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No Legal Ground To Return Kohinoor, Says British Minister

There is no legal ground for restitution of diamond.

27/07/2016 1:29 PM IST | Updated 27/07/2016 2:01 PM IST
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A Close-up Of The Coffin With The Wreath Of White Flowers And The Queen Mother's Coronation Crown With The Priceless Koh-i-noor Diamond.

NEW DELHI -- In a blow to India's effort to bring back 'Kohinoor' diamond from the United Kingdom, Minister of Asia and Pacific affairs Alok Sharma on Wednesday said his government does not believe that "there is any legal ground" for restitution of the diamond.

"It is a longstanding position of the U.K. Government that we don't believe that there is any legal ground for restitution of diamond," said Sharma, the first British Minister to visit India since Brexit.

After the subjugation of Punjab in 1849 by the British forces, the properties of the Sikh Empire were confiscated and the Kohinoor was also transferred to the treasury of the British East India Company in Lahore.

Later, the diamond was shipped to Britain and was handed to Queen Victoria in July 1850. It was cut to improve its brilliance and was mounted into Queen Victoria's crown. The diamond now sits in the tower of London along with the Crown Jewels.

The people of India have been demanding the return of the 105-carat diamond, which the British Government rejected in 2013.

Stressing that certain news items appearing in the press regarding the Kohinoor were "not based on facts", the government had on 19 April reiterated its resolve to make all possible effort to bring back the Kohinoor in an amicable manner.

"The factual position is that the matter is sub judice at present. A PIL has been led in the Supreme Court, which is yet to be admitted. Besides, Solicitor General Ranjit Kumar was asked to seek the views of the Government of India, which have not yet been conveyed," said a government statement.

The NDA Government had on 18 April told the Supreme Court that as per the Ministry of Culture, India should not stake a claim to the famed Kohinoor diamond as it was "neither stolen nor forcibly taken away".

Solicitor General Ranjit Kumar, appearing for the government, said this was the stand of the Culture Ministry. "Ministry of External Affairs is also a party and their response is yet to come," he informed the court. He also told the apex court that the Kohinoor diamond was handed over by Maharaja Ranjit Singh to the East India Company."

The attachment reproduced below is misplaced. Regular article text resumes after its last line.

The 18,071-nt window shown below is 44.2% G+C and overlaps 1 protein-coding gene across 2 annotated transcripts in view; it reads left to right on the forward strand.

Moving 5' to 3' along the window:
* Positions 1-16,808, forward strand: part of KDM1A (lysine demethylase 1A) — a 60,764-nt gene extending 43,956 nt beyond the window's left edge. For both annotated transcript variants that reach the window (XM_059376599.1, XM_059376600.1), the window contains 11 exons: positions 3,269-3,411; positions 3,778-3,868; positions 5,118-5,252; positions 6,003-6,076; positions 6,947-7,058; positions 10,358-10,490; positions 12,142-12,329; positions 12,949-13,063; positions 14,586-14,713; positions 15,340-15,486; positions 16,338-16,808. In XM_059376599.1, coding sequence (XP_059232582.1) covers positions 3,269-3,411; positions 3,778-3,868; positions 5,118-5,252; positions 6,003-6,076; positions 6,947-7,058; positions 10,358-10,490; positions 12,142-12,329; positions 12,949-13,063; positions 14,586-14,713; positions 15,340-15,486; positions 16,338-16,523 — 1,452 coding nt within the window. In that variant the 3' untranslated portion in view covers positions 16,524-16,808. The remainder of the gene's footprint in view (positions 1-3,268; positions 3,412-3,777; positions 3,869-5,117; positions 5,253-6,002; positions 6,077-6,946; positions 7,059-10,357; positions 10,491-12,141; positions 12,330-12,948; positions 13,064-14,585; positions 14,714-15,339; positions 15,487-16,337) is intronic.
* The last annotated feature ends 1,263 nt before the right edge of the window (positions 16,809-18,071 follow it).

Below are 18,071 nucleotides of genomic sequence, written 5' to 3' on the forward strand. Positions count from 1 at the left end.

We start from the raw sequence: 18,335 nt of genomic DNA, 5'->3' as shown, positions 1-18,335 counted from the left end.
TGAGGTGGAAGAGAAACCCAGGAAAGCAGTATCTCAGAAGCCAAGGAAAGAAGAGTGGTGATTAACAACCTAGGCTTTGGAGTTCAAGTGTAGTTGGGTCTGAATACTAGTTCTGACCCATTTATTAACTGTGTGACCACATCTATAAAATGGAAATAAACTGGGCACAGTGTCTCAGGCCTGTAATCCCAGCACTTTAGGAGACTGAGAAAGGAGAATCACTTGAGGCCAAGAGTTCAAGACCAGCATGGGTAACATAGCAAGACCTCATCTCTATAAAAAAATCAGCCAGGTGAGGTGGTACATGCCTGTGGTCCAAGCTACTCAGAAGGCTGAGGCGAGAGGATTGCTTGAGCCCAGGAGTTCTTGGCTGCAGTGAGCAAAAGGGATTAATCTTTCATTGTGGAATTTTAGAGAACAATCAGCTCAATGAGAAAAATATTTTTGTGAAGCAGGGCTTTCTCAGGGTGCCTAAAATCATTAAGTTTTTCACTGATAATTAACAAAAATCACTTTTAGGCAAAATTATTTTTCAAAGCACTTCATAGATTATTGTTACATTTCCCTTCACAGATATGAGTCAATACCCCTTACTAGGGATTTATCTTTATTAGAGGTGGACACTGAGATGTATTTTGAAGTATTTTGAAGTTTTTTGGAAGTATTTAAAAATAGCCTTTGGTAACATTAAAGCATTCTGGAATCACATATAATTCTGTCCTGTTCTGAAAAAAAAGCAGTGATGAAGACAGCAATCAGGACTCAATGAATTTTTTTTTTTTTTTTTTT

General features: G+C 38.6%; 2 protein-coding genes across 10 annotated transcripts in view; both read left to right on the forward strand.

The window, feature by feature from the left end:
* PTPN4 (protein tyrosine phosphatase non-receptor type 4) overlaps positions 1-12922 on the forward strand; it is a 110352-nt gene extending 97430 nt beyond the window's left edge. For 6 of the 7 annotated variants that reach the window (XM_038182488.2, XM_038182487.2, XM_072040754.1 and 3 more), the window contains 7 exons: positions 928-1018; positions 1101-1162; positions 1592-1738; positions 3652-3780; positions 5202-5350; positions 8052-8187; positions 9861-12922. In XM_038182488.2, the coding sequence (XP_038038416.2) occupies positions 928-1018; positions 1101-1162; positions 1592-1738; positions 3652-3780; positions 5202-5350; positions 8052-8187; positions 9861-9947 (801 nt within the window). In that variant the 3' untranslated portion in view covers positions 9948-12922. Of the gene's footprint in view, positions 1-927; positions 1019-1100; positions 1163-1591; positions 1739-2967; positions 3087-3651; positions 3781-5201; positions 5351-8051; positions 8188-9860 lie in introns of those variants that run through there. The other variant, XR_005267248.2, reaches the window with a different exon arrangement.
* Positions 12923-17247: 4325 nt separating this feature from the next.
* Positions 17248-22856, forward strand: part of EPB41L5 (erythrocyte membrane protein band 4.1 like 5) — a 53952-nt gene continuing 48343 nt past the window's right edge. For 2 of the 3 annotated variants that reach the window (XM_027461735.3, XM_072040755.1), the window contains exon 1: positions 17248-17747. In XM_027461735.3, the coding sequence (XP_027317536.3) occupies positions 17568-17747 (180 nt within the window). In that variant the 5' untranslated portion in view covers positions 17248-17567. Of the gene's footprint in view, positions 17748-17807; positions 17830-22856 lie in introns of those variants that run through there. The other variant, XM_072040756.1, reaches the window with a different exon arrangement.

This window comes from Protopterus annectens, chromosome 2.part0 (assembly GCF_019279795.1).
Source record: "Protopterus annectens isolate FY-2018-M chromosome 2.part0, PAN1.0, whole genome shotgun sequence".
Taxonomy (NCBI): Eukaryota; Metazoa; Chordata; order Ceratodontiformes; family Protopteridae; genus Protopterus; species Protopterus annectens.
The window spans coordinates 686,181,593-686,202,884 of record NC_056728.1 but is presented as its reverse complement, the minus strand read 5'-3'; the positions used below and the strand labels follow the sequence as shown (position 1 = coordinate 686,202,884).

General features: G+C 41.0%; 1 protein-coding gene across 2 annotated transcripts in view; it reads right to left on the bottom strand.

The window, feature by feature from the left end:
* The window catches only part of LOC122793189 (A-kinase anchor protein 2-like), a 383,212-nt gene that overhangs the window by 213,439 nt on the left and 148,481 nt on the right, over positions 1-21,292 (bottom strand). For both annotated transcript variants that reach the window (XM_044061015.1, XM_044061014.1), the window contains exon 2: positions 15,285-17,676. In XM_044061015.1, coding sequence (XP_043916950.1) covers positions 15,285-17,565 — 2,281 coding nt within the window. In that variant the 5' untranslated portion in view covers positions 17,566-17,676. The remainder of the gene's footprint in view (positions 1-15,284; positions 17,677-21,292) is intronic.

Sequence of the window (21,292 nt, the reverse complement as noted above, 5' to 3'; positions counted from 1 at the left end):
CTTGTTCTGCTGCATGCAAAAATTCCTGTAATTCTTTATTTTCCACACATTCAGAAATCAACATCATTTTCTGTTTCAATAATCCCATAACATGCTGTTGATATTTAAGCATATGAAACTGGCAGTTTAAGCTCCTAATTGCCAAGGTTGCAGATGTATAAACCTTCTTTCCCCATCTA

Pandit Nehru also said, "To exploit our good relations with some country to obtain free gifts from it of valuable articles does not seem to be desirable. On the other hand, it does seem to be desirable that foreign museums should have Indian objects of art."

However, it may be noted that ever since he has taken over as Prime Minister, Narendra Modi's efforts led to three significant pieces of India's history coming back home, and thus, Indians hope that the Kohinoor would also be brought back from the U.K.

In October 2015, German Chancellor Angela Merkel returned a 10th century Indian statue of Goddess Durga that was stolen in 1990 and found in 2012 at a museum in Germany.

In April 2015, then Canadian Prime Minister Stephen Harper returned a sculpture known as the 'Parrot Lady', which dates back to almost 900 years.

Former Australian Prime Minister Tony Abbott, on his India visit in 2014, had returned antique statues of Hindu deities that were in Australian art galleries.

None of these gestures affected India's relations with Canada, Germany or Australia. It was Prime Minister Narendra Modi, who as the Chief Minister got back the ashes of Shyamji Krishna Varma almost 70 years after his death.

Thus, with regard to the Kohinoor too, we remain hopeful for an amicable outcome whereby India gets back a valued piece of art with strong roots in our nation's history.

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